Climate change and air pollution co-exist in this modern world, thanks to our lethal consumption of fossil fuel. But even though we have all experienced the bad things caused by those two things, we still cannot get rid of our addiction to fossil fuel.
Out of control algae growth is one of many effects caused by climate change. Algae is growing faster with warmer air, and it also become thicker that it is more difficult to control afterward. Of course, it directly affects marine ecosystem, especially when it covers a huge area and makes the water body warm.
But what if we bring the algae into land, and use it to fight climate change and air pollution in one take? London-based architecture company, EcoLogicStudio, brought the idea and is now developing algae curtain to do that.
What is algae curtain? How can ‘just’ a curtain fight two of our biggest enemies in one take? Here in this article we are going to tell you.
As we already know, algae thrive by feeding on sunlight, carbon dioxide, and water. With its own power, anywhere all those things exist, algae can easily thrive. So, what if we are the one providing all those things to the algae, but in measured environment? What we get is this item called algae curtain.
Algae curtain is the installation we are talking about to fight climate change and air pollution in one go. The curtain can absorb carbon dioxide and pollutants from the atmosphere naturally just like what algae do in daily basis.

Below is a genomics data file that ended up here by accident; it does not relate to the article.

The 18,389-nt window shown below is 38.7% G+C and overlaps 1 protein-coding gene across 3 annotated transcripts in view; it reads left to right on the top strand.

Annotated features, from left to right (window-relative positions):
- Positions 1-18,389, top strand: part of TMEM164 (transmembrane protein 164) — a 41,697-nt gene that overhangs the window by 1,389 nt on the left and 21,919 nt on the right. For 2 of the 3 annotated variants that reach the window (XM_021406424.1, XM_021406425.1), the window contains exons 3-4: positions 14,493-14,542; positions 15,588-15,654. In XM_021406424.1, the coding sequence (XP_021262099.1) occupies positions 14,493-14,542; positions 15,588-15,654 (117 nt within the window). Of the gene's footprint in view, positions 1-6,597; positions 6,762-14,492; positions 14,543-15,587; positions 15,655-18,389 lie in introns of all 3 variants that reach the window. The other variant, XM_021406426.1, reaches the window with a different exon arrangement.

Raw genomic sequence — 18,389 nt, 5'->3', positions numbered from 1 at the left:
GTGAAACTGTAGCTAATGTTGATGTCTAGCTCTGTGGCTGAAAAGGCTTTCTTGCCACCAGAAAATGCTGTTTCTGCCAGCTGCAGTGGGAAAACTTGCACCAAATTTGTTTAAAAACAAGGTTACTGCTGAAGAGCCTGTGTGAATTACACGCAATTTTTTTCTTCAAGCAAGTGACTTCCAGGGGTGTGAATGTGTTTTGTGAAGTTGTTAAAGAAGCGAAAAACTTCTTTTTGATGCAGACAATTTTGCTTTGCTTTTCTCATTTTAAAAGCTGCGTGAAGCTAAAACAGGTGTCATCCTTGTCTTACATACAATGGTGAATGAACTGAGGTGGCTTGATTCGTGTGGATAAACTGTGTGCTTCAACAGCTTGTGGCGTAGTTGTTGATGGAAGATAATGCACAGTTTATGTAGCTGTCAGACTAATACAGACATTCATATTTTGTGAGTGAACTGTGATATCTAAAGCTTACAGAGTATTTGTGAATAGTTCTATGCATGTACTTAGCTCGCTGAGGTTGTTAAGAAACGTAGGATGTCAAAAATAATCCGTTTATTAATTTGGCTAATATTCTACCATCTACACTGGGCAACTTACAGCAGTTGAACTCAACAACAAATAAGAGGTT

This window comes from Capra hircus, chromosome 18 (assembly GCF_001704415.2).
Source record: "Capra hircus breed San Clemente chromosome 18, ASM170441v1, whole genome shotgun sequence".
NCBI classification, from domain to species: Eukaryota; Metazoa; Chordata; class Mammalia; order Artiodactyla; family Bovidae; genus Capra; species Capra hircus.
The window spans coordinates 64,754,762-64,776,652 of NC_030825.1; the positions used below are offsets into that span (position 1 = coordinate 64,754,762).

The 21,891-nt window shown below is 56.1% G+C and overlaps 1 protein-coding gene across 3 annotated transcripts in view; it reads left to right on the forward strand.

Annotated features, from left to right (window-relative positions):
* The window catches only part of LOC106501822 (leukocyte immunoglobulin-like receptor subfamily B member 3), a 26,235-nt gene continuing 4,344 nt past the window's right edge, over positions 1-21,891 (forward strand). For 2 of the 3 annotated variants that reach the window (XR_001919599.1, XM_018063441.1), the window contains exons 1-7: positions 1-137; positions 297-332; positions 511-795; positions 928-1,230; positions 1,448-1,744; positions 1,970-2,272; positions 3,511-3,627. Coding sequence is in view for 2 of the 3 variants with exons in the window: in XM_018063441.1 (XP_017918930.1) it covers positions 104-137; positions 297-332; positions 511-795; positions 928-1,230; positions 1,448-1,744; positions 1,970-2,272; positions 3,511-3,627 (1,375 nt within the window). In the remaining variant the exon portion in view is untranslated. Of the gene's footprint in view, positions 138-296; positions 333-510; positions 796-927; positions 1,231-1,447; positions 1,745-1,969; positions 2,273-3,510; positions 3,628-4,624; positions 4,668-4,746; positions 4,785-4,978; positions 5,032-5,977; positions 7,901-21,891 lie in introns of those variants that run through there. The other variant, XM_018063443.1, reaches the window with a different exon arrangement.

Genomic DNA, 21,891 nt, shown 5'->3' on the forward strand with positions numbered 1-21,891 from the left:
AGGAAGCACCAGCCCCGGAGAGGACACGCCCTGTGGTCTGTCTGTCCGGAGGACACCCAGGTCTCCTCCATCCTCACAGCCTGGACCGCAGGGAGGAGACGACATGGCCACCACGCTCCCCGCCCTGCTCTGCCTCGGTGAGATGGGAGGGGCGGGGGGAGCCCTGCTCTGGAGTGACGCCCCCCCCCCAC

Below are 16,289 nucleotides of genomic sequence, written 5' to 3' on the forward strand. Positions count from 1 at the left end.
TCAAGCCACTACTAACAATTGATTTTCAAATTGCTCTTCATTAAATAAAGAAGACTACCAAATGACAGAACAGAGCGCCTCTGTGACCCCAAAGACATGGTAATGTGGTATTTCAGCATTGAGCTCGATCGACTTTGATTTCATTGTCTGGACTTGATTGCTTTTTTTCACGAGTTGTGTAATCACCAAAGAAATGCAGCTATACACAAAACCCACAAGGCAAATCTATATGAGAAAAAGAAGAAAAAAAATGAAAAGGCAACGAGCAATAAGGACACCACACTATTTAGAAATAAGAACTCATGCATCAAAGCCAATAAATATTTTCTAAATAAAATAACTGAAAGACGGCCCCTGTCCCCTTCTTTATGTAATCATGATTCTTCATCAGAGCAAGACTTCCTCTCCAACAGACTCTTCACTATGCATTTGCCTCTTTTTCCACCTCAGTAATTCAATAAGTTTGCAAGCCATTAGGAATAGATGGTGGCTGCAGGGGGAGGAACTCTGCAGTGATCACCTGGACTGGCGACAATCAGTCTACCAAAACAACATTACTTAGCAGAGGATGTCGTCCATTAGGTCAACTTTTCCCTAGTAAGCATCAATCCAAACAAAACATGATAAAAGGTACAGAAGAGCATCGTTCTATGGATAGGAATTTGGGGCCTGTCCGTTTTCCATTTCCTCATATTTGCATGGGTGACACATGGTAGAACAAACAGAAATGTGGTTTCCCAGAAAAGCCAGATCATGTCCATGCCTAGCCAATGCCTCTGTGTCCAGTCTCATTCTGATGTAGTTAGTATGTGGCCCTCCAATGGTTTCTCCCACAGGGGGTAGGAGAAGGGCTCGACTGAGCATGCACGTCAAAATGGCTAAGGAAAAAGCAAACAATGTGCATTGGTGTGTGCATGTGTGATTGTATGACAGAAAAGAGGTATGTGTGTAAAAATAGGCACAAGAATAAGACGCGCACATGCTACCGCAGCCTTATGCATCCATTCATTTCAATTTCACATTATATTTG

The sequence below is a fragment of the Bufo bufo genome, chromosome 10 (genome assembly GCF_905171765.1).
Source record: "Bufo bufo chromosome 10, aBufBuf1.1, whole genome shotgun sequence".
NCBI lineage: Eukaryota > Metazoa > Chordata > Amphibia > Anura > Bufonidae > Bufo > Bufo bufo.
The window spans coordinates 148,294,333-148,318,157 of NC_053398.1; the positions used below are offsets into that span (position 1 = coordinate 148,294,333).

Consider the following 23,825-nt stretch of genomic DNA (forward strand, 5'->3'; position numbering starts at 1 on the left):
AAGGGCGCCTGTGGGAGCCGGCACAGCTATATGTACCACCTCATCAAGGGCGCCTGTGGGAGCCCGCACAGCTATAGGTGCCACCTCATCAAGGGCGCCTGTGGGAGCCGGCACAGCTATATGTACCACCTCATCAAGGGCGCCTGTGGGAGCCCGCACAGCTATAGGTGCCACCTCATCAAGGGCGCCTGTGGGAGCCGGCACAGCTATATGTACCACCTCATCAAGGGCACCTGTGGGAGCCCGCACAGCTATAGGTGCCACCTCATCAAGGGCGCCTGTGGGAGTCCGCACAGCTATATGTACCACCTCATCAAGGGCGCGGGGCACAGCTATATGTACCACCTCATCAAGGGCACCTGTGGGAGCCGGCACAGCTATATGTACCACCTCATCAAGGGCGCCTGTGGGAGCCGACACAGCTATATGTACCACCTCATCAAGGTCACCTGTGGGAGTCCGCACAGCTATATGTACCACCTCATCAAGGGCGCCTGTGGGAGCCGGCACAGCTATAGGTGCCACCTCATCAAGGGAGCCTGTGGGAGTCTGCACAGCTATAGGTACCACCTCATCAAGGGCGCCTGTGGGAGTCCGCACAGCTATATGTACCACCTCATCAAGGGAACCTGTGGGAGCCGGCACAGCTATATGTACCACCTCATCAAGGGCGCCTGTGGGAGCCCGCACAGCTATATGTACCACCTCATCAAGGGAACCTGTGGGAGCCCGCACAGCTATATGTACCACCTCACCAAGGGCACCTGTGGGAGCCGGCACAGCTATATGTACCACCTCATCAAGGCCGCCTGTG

“Fifty per cent of world’s CO2 is adsorbed by oceans, thanks to the power of photosynthetic cyanobacteria or microalgae,” Marco Poletto, the innovator of this installation along with Claudia Pasquero explained, as stated in Standard.
Photosynthesis process done by the algae doesn’t only help us to absorb those harmful materials in the air, but also additionally create oxygen. Hence, as the result, we can also get fresher air by installing this algae curtain.
Being named as Photo.Synth.Etica, the ‘bio-digital urban curtains’ can absorb 11 kilograms of carbon dioxide a year for each square meter of it. it means that each 2 square meters of it can absorb 22 kilograms of carbon dioxide a year, which is equivalent to a mature tree.
Why algae? Algae is one of the oldest organisms living on earth. “They are one of the oldest organisms on earth pre-dating even dinosaurs,” Poletto explained. That fact alone shows that they have the capability and the ability to survive in the harshest environments and overcome even the most dramatic changes happened on earth.
But there are some differences between prehistoric algae and modern algae we have today. They have evolved into more suitable organism to live in this modern era. “Algae have evolved to develop an exceptional biological intelligence that makes them incredibly resilient and very efficient as photosynthetic machines,” said Poletto.
Photosynthesis is indeed the ability that Poletto and Pasquero make use of from the algae. The process of recooking carbon dioxide from our daily activities, and turning it into oxygen to give us people and other living beings the air to breathe.